Journal of Hebrew Scriptures - Volume 13 (2013) - Review

Xeravits, Géza G. (ed.), A Pious Seductress: Studies in the Book of Judith (Deuterocanonical and Cognate Literature Studies, 14; Berlin/Boston: de Gruyter, 2012). Pp. 225. Hardback. €74.72. ISBN 978-3-11-027994-8.

The eleven essays in this volume were originally presented at the International Conference on the Deuterocanonical Books held at the Sapientia College of Theology in Budapest, Hungary, May 14–16, 2009. As the discussion below shows, the studies employ various theological and literary approaches to the text. The editor provides only a brief preface, an index of ancient Jewish and Christian sources, and an index of authors.

In the first essay, “The Ancient Versions of Judith and the Place of the Septuagint in the Catholic Church,” Stephen D. Ryan employs a comparative analysis of the Greek and Latin versions of Judith to discuss the Catholic doctrine of inspiration, pointing out that the tradition is comfortable with a textual diversity or plurality of witnesses to God's word for a biblical canon. He concludes that inspiration and canonicity subsist at the level of the book, or the entire canon, and not at the level of a manuscript or textual tradition.

In “Imitation of Septuagintal Narrative and Greek Historiography in the Portrait of Holofernes,” Jeremy Corley focuses on the characterization of Holofernes and argues that his portrayal resembles characters found in Septuagintal narratives and Greek historiography. From the Septuagint, the author draws from the characterizations of the Pharaoh of Egypt, Eglon of Moab, Sisera, and Abimelech son of Gideon, to name a few. From Greek historiography, the author of Judith echoes the defeated Persian kings who attacked the Greeks, presenting Holofernes as a “doomed aggressor.” There are many contrasts between Judith and Holofernes, the main difference being that Judith possesses the four cardinal virtues while Holofernes lacks them.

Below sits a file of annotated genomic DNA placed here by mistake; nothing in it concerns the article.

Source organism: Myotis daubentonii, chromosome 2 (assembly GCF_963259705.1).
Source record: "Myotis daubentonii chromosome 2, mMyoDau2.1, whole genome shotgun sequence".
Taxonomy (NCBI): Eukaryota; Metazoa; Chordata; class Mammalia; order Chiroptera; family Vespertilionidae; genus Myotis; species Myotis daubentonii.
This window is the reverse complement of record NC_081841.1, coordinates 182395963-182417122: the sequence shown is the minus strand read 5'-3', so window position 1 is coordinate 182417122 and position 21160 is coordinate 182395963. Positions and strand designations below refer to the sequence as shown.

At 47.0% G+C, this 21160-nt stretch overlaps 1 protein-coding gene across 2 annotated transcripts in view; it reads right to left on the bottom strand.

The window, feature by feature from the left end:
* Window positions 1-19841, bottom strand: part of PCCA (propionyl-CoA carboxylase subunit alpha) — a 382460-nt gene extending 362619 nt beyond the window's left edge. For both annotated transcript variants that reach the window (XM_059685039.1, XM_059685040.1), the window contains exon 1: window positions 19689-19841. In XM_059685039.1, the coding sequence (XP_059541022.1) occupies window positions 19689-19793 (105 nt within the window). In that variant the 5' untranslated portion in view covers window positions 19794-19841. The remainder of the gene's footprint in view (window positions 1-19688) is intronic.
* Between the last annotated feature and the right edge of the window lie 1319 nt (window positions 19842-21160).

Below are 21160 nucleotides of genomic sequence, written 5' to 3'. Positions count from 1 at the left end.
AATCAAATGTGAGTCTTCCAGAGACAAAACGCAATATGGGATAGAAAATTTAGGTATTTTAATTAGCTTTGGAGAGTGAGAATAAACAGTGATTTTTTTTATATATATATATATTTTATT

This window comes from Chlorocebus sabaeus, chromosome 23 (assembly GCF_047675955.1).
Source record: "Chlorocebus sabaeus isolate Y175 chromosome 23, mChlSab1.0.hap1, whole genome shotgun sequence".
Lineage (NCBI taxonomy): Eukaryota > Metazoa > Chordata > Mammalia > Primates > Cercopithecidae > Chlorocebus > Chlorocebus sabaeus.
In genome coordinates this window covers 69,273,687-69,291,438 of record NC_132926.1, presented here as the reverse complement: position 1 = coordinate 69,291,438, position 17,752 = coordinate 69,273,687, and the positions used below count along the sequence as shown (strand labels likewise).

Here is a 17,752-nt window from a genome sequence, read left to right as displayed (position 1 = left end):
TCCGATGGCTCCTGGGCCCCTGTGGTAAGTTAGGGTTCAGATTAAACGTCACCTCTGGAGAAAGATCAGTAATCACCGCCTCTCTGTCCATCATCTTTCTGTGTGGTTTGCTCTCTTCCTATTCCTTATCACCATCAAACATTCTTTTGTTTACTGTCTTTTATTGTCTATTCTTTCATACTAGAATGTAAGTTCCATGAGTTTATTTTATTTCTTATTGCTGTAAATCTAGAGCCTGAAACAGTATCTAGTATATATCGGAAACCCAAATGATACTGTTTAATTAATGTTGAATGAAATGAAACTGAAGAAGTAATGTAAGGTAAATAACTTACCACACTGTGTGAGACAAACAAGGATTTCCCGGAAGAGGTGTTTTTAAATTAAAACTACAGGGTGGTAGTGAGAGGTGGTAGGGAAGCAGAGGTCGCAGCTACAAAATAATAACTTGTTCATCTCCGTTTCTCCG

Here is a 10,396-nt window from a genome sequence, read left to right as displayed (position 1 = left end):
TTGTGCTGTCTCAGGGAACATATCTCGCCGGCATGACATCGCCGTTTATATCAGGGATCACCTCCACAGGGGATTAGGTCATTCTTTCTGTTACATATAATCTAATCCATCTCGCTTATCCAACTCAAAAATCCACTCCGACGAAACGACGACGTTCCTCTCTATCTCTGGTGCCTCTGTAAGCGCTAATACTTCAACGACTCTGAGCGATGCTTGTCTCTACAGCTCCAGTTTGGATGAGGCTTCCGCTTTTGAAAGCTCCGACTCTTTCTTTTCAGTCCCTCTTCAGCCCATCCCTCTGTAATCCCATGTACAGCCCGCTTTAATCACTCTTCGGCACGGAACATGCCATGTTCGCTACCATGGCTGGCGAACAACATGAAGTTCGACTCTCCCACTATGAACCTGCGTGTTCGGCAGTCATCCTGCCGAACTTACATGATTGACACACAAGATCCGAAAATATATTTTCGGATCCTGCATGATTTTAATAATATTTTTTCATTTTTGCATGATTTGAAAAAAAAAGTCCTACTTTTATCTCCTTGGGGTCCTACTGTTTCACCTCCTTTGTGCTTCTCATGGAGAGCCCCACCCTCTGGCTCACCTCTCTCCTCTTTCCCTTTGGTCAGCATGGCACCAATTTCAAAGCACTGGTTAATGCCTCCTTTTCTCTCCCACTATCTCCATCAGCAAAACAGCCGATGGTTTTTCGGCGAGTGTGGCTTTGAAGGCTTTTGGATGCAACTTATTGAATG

In the third essay, entitled “Tigranes the Great as ‘Nebuchadnezzar’ in the Book of Judith,” Gabriele Boccaccini historically contextualizes the book during the reign of Queen Salome Alexandra who is represented in the story as Judith, whereas the Armenian king Tigranes is depicted as the new Nebuchadnezzar. The intent of the book is not only to provide a miraculous ending to a critical situation with the invasion of Tigranes, but also to repair the damaged reputation of the queen when she surrendered publicly to Tigranes. The book, composed after the queen's death, is an apology and a “funerary eulogy” that celebrates that victory of the queen over Tigranes.

Ellen Juhl Christiansen, in “Judith: Defender of Israel—Preserver of the Temple,” argues that the Book of Judith presents its heroine as the defender of Israel and consequently the preserver of the temple. She concludes that the ending of the narrative, which highlights the sanctuary, acknowledges the temple's importance for Israelite identity.